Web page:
Atlantic Slave Trade: Capital That Underwrote The Industrial Revolution

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Evaluate the argument that the Atlantic slave trade generated the capital that underwrote the industrial revolution The Industrial Revolution began as early as 1760 and continued to circa 1820 and 1840. It was a transition to new manufacturing processes, it was a period which saw great movement from hand production methods to machines, more efficient power sources and the rise of the factory system. This period saw great improvements in English standard of living including exponential growth in average income and population. Britain had been reliant on cottage industries, with little labour surplus as most people worked the land. Prior to the Industrial Revolution England’s population was eleven million people of which 80% lived in rural…show more content…
The norther colonies were societies of people escaping religious persecution in Europe who aimed to establish independent settlement. Their economies did thrive off the slave based industries of the south by capitalizing on the demand for maritime services, shipping and merchandising. There economy was sustained by the selling of timber and foodstuffs to the West Indies. It was these slave based colonies which produced the first mass consumer markets of sugar, tobacco and cotton. Eric Williams suggests that the profits that arose from these slave based colonies was essential to the Industrial Revolution. However, C Knick Harley work ‘Slavery the British Atlantic Economy and the Industrial Revolution’ and Jan Luiten Van Zanden’s ‘The Long Road to the Industrial Revolution’ emphasize that the creation of capital was stimulated through mass urbanization, a powerful and growing merchant class and technological advances. They highlight the importance of the Atlantic Slave Trade in success of the colonies in the Americas but question its significance in underwriting the industrial…show more content…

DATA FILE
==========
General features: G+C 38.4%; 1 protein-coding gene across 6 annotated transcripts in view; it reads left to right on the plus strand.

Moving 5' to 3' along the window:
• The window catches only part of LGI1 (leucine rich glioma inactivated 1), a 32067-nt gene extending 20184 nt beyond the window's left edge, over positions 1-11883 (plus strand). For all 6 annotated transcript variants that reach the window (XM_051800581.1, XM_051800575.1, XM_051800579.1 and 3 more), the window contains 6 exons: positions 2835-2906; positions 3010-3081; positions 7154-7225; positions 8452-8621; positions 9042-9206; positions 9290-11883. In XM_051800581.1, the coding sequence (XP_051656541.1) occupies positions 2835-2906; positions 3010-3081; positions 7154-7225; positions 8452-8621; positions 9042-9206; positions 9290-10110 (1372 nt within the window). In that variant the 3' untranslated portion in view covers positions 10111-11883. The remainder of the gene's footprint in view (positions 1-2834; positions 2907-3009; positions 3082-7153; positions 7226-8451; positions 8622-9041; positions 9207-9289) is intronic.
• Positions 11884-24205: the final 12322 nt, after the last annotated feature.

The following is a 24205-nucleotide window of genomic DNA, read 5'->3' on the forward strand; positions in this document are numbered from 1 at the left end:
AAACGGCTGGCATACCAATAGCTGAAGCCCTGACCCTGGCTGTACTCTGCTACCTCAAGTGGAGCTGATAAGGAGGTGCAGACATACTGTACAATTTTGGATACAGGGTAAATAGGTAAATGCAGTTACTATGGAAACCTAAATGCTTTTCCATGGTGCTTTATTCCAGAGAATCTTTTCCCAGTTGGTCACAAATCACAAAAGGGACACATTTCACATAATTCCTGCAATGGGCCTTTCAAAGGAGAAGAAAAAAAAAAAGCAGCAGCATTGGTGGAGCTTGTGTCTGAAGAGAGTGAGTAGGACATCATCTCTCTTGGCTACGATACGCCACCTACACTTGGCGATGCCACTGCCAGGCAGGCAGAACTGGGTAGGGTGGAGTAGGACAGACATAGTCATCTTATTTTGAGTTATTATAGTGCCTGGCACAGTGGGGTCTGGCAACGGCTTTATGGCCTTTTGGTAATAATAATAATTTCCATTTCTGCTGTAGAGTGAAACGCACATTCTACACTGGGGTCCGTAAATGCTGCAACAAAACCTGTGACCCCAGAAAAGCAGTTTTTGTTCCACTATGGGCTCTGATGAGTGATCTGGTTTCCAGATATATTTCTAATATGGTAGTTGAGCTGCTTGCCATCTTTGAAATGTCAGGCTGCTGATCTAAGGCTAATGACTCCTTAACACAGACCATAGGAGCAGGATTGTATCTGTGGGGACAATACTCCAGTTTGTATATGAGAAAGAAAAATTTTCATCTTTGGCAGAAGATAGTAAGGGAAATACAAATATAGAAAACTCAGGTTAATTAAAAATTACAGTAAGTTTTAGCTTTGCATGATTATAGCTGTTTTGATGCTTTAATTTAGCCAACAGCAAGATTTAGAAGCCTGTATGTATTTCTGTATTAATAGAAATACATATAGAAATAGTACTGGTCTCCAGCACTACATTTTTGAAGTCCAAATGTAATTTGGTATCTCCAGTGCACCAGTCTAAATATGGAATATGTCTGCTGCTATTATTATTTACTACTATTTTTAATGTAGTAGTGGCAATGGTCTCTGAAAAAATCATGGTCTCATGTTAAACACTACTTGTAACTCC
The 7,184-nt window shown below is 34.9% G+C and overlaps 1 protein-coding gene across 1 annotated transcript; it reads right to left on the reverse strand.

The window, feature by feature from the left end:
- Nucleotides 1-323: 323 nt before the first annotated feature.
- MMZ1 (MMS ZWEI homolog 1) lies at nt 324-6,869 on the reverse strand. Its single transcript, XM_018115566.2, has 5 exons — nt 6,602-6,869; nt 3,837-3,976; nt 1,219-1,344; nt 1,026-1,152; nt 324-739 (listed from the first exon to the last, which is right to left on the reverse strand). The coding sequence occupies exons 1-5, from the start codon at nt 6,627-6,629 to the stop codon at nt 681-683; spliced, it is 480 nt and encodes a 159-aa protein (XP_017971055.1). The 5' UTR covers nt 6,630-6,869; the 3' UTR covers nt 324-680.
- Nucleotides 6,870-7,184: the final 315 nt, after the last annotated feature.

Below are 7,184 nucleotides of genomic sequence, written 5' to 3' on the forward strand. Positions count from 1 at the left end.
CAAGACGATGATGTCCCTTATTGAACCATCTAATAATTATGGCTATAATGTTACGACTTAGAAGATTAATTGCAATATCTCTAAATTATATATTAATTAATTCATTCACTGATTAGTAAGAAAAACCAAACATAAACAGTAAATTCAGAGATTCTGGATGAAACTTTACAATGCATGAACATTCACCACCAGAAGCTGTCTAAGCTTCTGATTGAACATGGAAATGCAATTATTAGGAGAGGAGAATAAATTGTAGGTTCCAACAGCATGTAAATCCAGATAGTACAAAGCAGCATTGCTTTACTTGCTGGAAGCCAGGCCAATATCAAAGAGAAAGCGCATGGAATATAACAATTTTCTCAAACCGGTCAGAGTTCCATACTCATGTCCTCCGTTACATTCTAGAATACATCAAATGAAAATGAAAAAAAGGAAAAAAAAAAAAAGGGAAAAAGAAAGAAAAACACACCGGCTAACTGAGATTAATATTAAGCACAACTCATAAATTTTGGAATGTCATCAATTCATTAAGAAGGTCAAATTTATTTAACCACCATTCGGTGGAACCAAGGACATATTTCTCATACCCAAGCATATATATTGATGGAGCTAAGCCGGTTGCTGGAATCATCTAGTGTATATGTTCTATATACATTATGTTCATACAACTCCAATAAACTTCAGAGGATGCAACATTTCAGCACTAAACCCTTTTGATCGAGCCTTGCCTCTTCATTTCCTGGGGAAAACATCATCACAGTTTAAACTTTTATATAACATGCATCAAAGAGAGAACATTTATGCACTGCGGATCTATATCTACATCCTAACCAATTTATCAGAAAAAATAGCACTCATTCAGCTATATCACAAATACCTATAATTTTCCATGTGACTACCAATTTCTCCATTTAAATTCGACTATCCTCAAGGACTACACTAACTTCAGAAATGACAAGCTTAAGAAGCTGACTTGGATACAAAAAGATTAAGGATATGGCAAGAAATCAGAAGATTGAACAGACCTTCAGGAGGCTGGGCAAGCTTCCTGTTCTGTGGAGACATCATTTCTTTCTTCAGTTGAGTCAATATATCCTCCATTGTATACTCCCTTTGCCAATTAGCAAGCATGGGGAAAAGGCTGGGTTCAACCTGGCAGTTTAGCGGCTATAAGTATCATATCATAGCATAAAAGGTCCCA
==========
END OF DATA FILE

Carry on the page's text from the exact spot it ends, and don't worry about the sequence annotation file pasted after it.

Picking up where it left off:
The Atlantic Slave trade was important as it created the initial demand for the devolvement of English exportation of manufactured goods. C Knick Harley comments in his work that “by 1770 trade (British Trade) with the Americas rivalled that with Europe”. Eric Williams believed that the cotton trade with the colonies, played an important role in the generation of capital, however this industry only come to fruition after 1800. This industry could not have had a significant affect in generating capital. It was an attribute to the textile industry in England however, its importance in underwriting the Industrial Revolution is unlikely. There is no doubt that trade with new world was important and that the new world was the main destination for English goods and the main exporter of goods that England imported. However, it is clear through James F Shepherd and Gary M Walton’s ‘Shipping, Maritime Trade and the Economic Development of Colonial North America’ and Ralph Davis works ‘English foreign trade 1660-1700’ and ‘English foreign trade 1700-1774’ that exports to Britain only accumulated to 10% of foreign exchange receipts and that the capital gained from imports and exports due to the Atlantic Slave trade generated less than 5% of the national income in

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